Sheboygan? Nah. On the web, brats center on Jefferson
I live in Jefferson, pop. 7,800. When you’re traveling along I-94 from Milwaukee to Madison, we’re five miles south of the Johnson Creek outlet mall you encounter about fifty miles west of Milwaukee. We’re in the bare spot between the sprawl creeping out from Waukesha and Madison.
Like Milwaukee, Jefferson has many citizens of German descent. In fact, our city’s self-imposed nickname is “The Gemuetlichkeit City.” If you’re from Milwaukee, you know it translates roughly as “friendliness”. Mayor Maier liked the word.
In September we host “Gemuetlichkeit Days,” a parade and festival with plenty of German food, polka, dirndls and leiderhosen. Think of it as German Fest without the crowds. We’ve been doing it since 1971. Why, Milwaukee’s German Fest only started in 1980. Some Jeffersonians have wondered where they got the idea.
It’s hard to think of a German festival without brats. For that matter, it’s hard to think of Wisconsin summer without brats. A fellow Jeffersonian staked a claim on this Wisconsin staple. My friend Jim Schroeder created a web site devoted to the bratwurst. Click the link below to visit "The Bratwurst Pages.” What’s there? A complete run-down on brats: how to cook them, how to serve them, and the side dishes you’ll find at a Wisconsin picnic or dinner. “Wisconsin’s Soul Food,” he calls it.
As a web designer and writer, I’m completely envious of the popularity of his web site. Enter “bratwurst” in Google and the first hit is Wikipedia’s brat page. The second hit is Jim’s site. In web terms, it doesn’t get much better than that.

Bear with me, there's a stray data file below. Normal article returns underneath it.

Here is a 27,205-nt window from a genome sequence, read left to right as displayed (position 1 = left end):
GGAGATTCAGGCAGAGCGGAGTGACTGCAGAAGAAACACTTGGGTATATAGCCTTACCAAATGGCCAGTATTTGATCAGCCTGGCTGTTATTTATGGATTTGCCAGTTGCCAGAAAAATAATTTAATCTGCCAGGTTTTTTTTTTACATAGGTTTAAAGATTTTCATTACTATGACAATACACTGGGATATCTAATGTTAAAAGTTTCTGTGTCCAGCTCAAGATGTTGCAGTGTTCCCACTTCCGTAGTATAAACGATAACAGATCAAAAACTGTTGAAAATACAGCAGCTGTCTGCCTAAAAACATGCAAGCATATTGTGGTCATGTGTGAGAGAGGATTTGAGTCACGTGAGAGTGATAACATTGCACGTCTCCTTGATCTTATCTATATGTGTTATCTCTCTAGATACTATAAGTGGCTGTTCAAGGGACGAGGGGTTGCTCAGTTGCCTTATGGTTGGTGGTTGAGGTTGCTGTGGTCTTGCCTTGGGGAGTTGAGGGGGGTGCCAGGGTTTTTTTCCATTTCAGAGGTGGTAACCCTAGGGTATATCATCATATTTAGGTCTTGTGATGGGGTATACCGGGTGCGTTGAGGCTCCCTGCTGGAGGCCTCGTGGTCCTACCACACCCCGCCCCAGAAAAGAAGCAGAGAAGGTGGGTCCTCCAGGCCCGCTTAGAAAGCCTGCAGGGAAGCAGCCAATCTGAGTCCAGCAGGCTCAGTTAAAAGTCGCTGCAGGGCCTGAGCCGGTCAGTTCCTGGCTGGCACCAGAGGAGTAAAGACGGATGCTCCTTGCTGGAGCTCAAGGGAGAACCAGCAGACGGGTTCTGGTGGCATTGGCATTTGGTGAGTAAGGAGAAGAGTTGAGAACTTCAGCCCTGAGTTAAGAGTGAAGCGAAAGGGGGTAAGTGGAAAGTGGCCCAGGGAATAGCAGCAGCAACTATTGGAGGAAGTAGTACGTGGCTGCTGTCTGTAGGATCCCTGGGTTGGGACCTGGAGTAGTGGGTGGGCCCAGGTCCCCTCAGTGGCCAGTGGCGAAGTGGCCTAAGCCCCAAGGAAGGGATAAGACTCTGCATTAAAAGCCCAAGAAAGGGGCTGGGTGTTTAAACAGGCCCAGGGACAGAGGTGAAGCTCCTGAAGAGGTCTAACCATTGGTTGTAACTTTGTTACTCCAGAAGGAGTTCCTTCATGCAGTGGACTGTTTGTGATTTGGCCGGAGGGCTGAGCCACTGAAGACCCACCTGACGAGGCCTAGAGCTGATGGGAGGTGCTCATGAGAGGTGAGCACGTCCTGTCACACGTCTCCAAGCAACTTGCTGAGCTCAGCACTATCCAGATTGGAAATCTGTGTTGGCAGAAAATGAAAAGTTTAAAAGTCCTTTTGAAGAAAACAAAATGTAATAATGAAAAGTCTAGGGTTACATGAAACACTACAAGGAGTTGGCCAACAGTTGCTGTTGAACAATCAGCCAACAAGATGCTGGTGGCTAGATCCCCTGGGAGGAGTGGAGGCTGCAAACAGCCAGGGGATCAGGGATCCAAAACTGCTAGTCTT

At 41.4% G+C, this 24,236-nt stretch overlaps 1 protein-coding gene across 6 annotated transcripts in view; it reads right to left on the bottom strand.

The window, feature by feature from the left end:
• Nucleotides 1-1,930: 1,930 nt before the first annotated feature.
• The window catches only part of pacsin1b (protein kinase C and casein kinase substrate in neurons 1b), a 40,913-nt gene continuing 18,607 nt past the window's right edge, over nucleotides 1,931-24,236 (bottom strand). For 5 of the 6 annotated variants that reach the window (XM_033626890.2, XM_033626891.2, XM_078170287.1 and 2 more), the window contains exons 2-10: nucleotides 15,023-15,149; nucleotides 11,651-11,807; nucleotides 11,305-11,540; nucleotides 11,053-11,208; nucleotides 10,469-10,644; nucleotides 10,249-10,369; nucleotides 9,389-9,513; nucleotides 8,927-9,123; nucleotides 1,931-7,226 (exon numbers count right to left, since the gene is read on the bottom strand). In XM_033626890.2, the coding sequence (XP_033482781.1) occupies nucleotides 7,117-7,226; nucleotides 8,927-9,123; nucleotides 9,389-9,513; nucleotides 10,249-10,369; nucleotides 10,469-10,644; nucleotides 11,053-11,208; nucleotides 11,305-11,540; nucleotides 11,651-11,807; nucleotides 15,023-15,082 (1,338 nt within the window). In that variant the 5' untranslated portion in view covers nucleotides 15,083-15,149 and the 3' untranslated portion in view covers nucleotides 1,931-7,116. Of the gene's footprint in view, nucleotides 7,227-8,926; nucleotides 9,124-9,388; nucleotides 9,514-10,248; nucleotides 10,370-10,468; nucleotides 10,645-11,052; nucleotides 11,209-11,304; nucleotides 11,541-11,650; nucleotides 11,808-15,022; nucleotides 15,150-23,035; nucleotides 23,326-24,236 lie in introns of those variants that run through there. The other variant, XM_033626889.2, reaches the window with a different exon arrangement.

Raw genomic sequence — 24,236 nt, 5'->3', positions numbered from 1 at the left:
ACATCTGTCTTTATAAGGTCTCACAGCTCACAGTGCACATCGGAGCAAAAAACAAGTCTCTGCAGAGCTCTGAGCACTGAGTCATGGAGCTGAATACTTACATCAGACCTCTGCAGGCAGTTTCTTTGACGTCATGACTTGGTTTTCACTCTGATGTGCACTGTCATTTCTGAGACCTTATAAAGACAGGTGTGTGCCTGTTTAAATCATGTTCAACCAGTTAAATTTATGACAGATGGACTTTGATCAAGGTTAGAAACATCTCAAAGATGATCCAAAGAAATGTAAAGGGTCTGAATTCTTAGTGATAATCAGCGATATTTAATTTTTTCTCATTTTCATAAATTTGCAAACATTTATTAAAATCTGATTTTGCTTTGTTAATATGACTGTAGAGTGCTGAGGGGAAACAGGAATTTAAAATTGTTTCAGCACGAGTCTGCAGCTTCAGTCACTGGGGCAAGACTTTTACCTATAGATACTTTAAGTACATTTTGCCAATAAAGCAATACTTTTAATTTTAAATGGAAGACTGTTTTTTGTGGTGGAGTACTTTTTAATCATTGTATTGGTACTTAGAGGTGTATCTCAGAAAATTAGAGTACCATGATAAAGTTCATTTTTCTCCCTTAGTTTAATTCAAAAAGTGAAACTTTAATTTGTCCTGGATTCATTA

Our mutual friend Kevin Wenzel makes his own contribution to brat culture on the site. He’s trying hard to introduce a new nickname for the beer used to soak the brats and the beer used to assist in eating the brats. If he had his way, “bratwash” would be in the dictionary. Kevin prefers Leinenkugel’s beer. His devotion is so great it has attracted the attention of Jacob Leinenkugel himself in the form of bar-quality promotional materials. Enviable too, aina?
Last May Jim got a call from the food and wine reporter of the Chicago Tribune. The reporter wanted his opinion about the proper wine to pair with brats. I can’t help but imagine how this conversation went. I know Jim well enough to know that he could stifle a chuckle and reel him in. He’d speak extemporaneously with authority, and chances are, he’d say something sensible. Indeed, the reporter used his recommendations: a hearty Wisconsin pork brat matched with a red, a European veal brat with a white. The reporter asked another Milwaukee sausage expert for her opinion, too – someone by the last name of Usinger. She suggested a Riesling.
A few months after Jim appeared in the Trib, the Casper (Wyoming) Star-Tribune picked up the story, too. Their food writer, longing for real brats, reproduced a recipe or two from The Bratwurst Pages and promoted the “bratwash” meme.
I’m shocked at how many poor brats I’ve been served in the Gemuetlichkeit City. I’ve been offered brats at outdoor functions with only ketchup and yellow mustard. What, no brown? And don’t get me started on the buns. White-bread hot dog buns might be able to handle a skinny chicken dog for my kid, but they can’t stand up to even a weakling brat.
If I ran the zoo, I’d generate positive PR for Jefferson with a Mayoral proclamation about the nature of a proper brat. I’d impose token fines for serving a brat in a squishy hot dog bun, for serving yellow mustard and not offering a brown mustard, or the absence of decent kraut. Top off this law with a mention of “bratwash,” too. The story of this quirky ordinance would be picked up as filler by the wire services and travel around the globe. It would help put Jefferson on the map when it comes to brats.